Banks in South Africa Surge as Zuma Names Gordhan Minister

Zuma's U-Turn on Finance Minister Shifts Rand
  • Index rises most in nine years `after much-needed u-turn'
  • Insurers advance as Van Rooyen replaced after 4 days

South Africa’s banking index rose the most in nine years after President Jacob Zuma appointed Pravin Gordhan as finance minister, reversing a decision to hand the role to a little-known lawmaker after he fired Nhlanhla Nene last week.

The FTSE/JSE Africa Banks Index climbed 8.5 percent, the most since June 2006, recovering some of the 19 percent two-day plunge following Zuma’s shock Dec. 9 decision to replace Nene with David van Rooyen. Barclays Africa Group Ltd. gained 8.9 percent to 139.21 rand while FirstRand Ltd. surged 13 percent to 40.20 rand. Life assurers also rose, with the index climbing 4.6 percent as Sanlam Ltd. increased 6 percent to 49.83 rand.

“Markets have reacted strongly to political machinations, resulting in the much needed u-turn that has led to the hasty appointment of a credible finance minister,” Lesiba Mothata, chief economist at asset manager Investment Solutions in Johannesburg, said in an e-mailed statement. Gordhan, 66, was finance minister from 2009 until May 2014.

Last week’s abrupt removal of Nene wiped 155 billion rand ($10 billion) off the value of the banks index, while the rand fell to record lows against the dollar and the pound. The plunge in bank stocks lowered the lenders’ price-to-earnings multiples to an average of 9.69 times, compared with 39 times for the broader Johannesburg benchmark index, according to data compiled by Bloomberg. That may make bank stocks attractive for some investors, said Patrice Rassou, head of equities for Sanlam Investment Management.

“Banks have entered buy territory,” said Rassou, whose company oversees about $30 billion in assets from Cape Town. “The challenges in our economy remain, but our banks are well capitalized and well managed. Things will get tougher, but I don’t think it’s as ‘all fall down’ as the market seemed to indicate on Friday.”

By the end of last week, forward-rate agreements showed investors expected the South African central bank would increase rates by 250 basis points over the next 18 months. With the appointment of Gordhan, that effect has mitigated and the data now indicate a 150 basis-points increase, according to Adrian Cloete, a banking analyst at PSG Wealth.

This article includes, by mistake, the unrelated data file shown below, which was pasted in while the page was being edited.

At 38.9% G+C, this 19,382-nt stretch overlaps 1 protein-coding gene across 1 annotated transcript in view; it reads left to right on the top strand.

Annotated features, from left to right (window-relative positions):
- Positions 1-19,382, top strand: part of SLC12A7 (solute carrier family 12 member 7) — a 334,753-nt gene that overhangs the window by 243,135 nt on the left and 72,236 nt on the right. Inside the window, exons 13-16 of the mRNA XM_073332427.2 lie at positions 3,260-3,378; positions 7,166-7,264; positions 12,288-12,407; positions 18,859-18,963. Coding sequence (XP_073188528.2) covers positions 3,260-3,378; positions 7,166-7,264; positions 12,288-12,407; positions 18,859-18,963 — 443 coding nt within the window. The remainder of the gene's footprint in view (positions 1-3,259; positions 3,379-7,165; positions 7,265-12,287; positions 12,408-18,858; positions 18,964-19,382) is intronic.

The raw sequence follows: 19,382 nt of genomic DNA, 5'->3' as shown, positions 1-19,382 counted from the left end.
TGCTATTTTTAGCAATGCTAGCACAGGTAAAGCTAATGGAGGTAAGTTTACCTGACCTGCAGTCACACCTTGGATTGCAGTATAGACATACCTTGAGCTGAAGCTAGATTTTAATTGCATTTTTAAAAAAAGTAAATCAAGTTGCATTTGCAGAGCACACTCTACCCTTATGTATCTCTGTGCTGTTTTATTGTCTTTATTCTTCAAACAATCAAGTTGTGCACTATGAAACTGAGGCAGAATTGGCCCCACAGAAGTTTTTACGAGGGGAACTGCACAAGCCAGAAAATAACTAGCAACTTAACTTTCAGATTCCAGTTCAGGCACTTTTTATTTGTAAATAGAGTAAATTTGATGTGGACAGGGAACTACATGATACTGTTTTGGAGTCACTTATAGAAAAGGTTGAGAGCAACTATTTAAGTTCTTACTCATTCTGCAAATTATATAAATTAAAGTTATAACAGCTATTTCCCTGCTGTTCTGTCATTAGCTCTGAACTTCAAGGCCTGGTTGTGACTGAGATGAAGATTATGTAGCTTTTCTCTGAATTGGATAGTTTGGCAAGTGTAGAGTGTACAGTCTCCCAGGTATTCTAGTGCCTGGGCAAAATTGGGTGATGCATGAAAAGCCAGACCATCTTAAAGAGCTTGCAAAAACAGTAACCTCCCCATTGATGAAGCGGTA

“The forward-rate agreement market is still expecting 50 basis points more in hikes than it was a month ago,” he said. This will mean “a slightly higher bad-debt charge” for banks next year. “This would be largely offset by the positive endowment effect from banks’ earning more interest income on their capital,” he said.

The country’s banking association said Gordhan’s return was “very welcome” and urged him to act to rebuild confidence among investors. It could take more than just this step to repair the harm done to perceptions of how South Africa’s economy is managed, said Liam Hechter, a banks analyst at Anchor Capital.

“The events of the last few days have certainly done damage that will take a while to recover from,” said Johannesburg-based Hechter. “The market is looking for clarity and policy certainty and should we see that, we believe the market will once again look for exposure to SA Inc., resulting in the out-of-favor banking and retail stocks becoming in favor again.”

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